During the course of the match, Mysterio sustained what was believed to be a concussion. Dave Meltzer noted in The Wrestling Observer that the belief was that Mysterio sustained the head injury off of a Miz Powerbomb. Mysterio would be held out of the following Raw and SmackDown tapings, as well as the weekend house shows, but would clear protocol in time for the following week's SmackDown.

5. AW Goes AWOL


The Tag Team Title match pitted R-Truth and Kofi Kingston against The Prime Time Players, Titus O'Neil and Darren Young. Previously, the Players had managed by AW, the former Abraham Washington, who had been playing something of a loudmouth sports agent type. He would yell insults and condescending remarks over a mic'd headset as part of the gimmick, and found himself in hot water when he referenced Kobe Bryant's 2003 sexual assault allegations in a metaphorical manner.

AW would, prior to SummerSlam, be fired from the company for his remarks. Coincidentally, SummerSlam took place in the same Staples Center home of Bryant and the Los Angeles Lakers, and it turned out that AW had his backers. Some fans reportedly brought signs to SummerSlam supporting AW in light of his firing, but they were confiscated by security.

4. Who's On Last?


CM Punk's 14-month reign as WWE Champion, stretching from November 2011 through January 2013, draws a mixed reception - yes, he held the belt for a long time, but he wasn't really treated as the top guy in that span. SummerSlam helped punctuate a run of pay-per-views that underscored just how secondary Punk was to John Cena in the company's eyes, belt or no belt.

SummerSlam 2012 marked the eighth straight pay-per-view in which the WWE Championship, or any World title, was not defended in the pay-per-view main event. At some events, it made sense (Royal Rumble match, Rock/Cena at WrestleMania, Lesnar/Cena at Extreme Rules), but others not so much: Cena/Kane at Elimination Chamber, Cena/John Laurinaitis at Over the Limit, and Cena/Big Show at No Way Out all spell the explicit WWE pecking order out. Punk would headline Night of Champions in September - against Cena, naturally.

3. Golden Shortchange


Punk would retain the WWE Championship in a Triple Threat Match, defeating Cena and designated pinfall taker, The Big Show. The match was mostly fine, nothing special, and more or less just a way in story to set up Punk/Cena, while also establishing Punk as underhanded and cunning. The match lasted only 12-and-a-half minutes from bell to bell.

The match was reportedly supposed to go longer, but had its duration cut due to timing issues throughout the show (hence the Clay/Sandow match being scrapped). It's not exactly clear where the planned layout went awry, but WWE needed to allot space for the mini Kevin Rudolf concert late in the card, which fans crapped on anyway. "Let it Rock" it wasn't.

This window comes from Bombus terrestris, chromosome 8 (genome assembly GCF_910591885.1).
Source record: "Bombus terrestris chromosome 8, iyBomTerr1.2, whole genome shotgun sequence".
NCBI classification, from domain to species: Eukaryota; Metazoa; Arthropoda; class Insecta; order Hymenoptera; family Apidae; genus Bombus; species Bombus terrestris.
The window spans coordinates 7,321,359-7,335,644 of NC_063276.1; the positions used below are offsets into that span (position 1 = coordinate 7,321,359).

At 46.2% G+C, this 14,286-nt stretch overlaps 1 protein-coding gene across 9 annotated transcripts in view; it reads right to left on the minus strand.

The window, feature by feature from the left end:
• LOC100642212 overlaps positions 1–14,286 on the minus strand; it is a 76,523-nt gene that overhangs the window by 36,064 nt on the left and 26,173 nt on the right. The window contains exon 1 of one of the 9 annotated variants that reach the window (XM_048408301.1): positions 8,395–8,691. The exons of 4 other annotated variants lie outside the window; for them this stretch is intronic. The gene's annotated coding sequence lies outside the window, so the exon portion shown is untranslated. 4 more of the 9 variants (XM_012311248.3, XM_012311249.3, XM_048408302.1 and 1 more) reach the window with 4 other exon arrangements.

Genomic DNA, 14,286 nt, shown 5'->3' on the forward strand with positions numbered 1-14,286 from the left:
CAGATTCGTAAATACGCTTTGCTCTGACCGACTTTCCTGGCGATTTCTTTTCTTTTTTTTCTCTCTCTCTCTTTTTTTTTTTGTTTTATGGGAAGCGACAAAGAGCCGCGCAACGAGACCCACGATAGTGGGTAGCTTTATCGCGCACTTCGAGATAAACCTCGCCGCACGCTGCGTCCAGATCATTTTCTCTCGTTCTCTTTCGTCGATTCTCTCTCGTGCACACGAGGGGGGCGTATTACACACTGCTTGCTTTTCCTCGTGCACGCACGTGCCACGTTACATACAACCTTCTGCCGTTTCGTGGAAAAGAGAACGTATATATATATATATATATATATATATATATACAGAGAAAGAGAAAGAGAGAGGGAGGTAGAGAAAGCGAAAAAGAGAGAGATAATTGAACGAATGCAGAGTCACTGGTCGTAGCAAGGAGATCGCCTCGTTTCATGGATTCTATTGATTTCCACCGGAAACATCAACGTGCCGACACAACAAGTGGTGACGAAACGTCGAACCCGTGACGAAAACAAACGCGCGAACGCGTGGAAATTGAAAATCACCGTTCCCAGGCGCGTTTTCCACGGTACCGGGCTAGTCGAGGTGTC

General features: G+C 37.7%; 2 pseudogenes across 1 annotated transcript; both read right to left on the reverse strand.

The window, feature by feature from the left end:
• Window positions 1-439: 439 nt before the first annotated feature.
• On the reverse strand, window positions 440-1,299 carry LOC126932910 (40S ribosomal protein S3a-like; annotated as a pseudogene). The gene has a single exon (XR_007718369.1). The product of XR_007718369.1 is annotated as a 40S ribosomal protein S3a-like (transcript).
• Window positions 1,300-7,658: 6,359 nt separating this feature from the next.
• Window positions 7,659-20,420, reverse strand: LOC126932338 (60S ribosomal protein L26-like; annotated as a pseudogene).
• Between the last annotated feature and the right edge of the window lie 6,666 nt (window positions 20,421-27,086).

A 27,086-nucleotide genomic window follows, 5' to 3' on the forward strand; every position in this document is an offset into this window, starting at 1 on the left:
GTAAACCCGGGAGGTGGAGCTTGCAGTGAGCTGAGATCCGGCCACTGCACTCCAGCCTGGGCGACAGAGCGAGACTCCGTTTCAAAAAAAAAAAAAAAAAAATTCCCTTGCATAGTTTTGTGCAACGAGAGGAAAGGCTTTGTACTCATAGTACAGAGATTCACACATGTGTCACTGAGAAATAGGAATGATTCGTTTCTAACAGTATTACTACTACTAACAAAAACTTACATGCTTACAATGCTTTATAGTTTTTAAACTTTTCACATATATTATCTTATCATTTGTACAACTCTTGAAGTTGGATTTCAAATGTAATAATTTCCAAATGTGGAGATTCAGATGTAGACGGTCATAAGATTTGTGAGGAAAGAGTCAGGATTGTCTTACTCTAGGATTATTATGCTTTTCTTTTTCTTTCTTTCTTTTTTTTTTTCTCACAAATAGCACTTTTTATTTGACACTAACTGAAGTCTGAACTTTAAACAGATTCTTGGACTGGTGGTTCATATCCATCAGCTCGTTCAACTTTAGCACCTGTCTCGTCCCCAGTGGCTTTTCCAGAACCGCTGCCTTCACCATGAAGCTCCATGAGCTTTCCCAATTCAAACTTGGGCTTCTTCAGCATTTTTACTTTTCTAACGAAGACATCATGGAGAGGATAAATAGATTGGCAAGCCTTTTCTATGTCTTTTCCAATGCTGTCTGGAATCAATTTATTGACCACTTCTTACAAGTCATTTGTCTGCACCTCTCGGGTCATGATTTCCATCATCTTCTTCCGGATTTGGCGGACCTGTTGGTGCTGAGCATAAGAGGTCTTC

2. Rollin' Out Of The Building


Germane to sporting events these days (UFC is no stranger to this), WWE made sure to highlight as many celebrities in the crowd as possible, just prior to the main event. One such celebrity was Limp Bizkit frontman Fred Durst, some years after the band's bassy, funky rap-rock sound was an industry standard. In his brief appearance on camera, ol' rebellious, sneering Durst turned his middle finger upward.

The move would get him kicked out of the Staples Center. Reportedly, Kevin Dunn had a minor coronary at the sight of Durst doing something non-family friendly, and security escorted the leader of "WWE's favourite band" off of the premises. A few years later in an interview, Durst put down WWE, calling the company, "f--king pussified." Wonder what his Reddit handle is?

1. Borrowing From The Best


Triple H would end up getting his arm snapped for the second time in less than four months when Brock Lesnar broke the limb inside of his Kimura Lock, drawing the submission from the pained COO. The finish came when Helmsley delivered a Pedigree, but when we slowly tried to make the cover, he fell into Brock's Kimura as though it were a Venus fly trap.

The inspiration for the ending sequence was passed on by Paul Heyman, who learned it from future UFC Heavyweight Champion Fabricio Werdum. Werdum explained to Heyman how he managed to defeat Fedor Emelianenko by feigning disorientation after a strike, allowing him to sucker Fedor into falling prey to an arm triangle for the submission. The idea was broached by Heyman for the match, and it's what WWE chose to go with.

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Justin Henry

Written by Justin Henry

In addition to writing lists and commentaries for Cultaholic, Justin is also a features writer and interviewer for Fighting Spirit Magazine, and is co-author of the WWE-related book Titan Screwed: Lost Smiles, Stunners, and Screwjobs.